Rising Sons—and Daughters

Japan, which has long fretted about its low birthrate, got limited good news in June, when the government reported that married couples had an average 1.37 kids last year, up from 1.34 in 2007 and the third straight rise from a record low 1.26 in 2005.

But as workers lose their jobs in the recession, the 2009 rate could drop. "Economic uncertainty and job insecurity have made people even less motivated to get married and have children than we had expected," says Shigeki Matsuda, a senior research director at Dai-Ichi Life Research Institute, which last September polled 200 single and 600 married Japanese in their 20s and 30s. Half the singles polled in the much publicized survey said they want to wed but are reluctant to do so now. Among marrieds, some 80% with a child said they want another, with 90% saying the downturn makes that decision difficult.

Now, with citizens 65 and older on track to be 26% of the population by 2015, the government is moving anew to raise the birth rate. An economic stimulus package, approved two weeks ago, earmarks $37 billion for aid to parents with newborns and for new day-care centers. And the Minister of State for Social Affairs and Gender Equality, Yuko Obuchi (daughter of former Prime Minister Keizo Obuchi), has endorsed a proposal made by Japan's leading business federation. The idea is to spend 1% of consumption tax revenues, or $25 billion, on efforts to produce more babies. (It's still unclear if the young Obuchi—who is pregnant with her second child—has the political chops to push through a program.)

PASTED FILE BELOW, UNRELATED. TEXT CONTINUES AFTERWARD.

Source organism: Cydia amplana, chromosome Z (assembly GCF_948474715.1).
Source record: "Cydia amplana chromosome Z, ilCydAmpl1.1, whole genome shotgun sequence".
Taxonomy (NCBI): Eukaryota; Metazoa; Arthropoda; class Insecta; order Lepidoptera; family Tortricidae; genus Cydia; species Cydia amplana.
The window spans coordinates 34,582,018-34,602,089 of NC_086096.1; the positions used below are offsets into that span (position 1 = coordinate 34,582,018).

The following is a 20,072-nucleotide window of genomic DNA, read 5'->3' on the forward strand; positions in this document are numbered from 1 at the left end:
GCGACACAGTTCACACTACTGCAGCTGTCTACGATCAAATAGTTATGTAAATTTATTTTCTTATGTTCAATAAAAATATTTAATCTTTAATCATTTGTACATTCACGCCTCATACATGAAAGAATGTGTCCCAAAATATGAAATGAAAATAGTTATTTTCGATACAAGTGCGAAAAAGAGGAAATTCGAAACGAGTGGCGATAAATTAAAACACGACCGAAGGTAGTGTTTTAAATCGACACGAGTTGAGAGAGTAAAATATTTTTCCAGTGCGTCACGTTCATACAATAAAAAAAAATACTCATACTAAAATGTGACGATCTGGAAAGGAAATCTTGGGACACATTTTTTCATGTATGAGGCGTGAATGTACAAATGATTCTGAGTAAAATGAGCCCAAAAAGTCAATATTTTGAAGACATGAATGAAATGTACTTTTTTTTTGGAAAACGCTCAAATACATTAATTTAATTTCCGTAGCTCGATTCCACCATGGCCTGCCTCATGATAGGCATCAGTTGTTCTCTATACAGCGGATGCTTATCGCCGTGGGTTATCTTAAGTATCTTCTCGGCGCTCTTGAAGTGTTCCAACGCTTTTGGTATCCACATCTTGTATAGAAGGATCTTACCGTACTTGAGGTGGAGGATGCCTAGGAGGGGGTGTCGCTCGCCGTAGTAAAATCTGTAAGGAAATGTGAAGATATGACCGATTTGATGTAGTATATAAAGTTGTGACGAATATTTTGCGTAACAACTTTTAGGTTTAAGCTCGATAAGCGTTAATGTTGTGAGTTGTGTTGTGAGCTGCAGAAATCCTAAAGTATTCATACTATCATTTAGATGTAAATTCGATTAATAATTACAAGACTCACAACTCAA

Government and business have been dragging their feet for years on fixing some of the problems behind the low birth rate—a shortage of day-care centers, for instance. About 40,000 children are on waiting lists at public and private centers. And Mitsui and Sumitomo are among the few offering corporate day care.

Now some in business are trying harder. Panasonic (PC), Hitachi (HIT), and Nissan Motor (NSANY) are giving time off to employees needing fertility treatments. Sharp, NEC, and Canon (CAJ) grant low-interest loans or subsidies to women undergoing artificial insemination, treatments not covered under national health insurance. Some companies are even granting paternity leave. Meanwhile, marriage and children have become hot cultural topics. In May public TV's NHK aired a dramatic series about kon-katsu, or matchmaking. And Baby, Baby, Baby!, a film about a pregnant career woman, is a hit. Says Fumiko Oga, the movie's producer: "We wanted to inspire women who can't make up their minds about having a baby."

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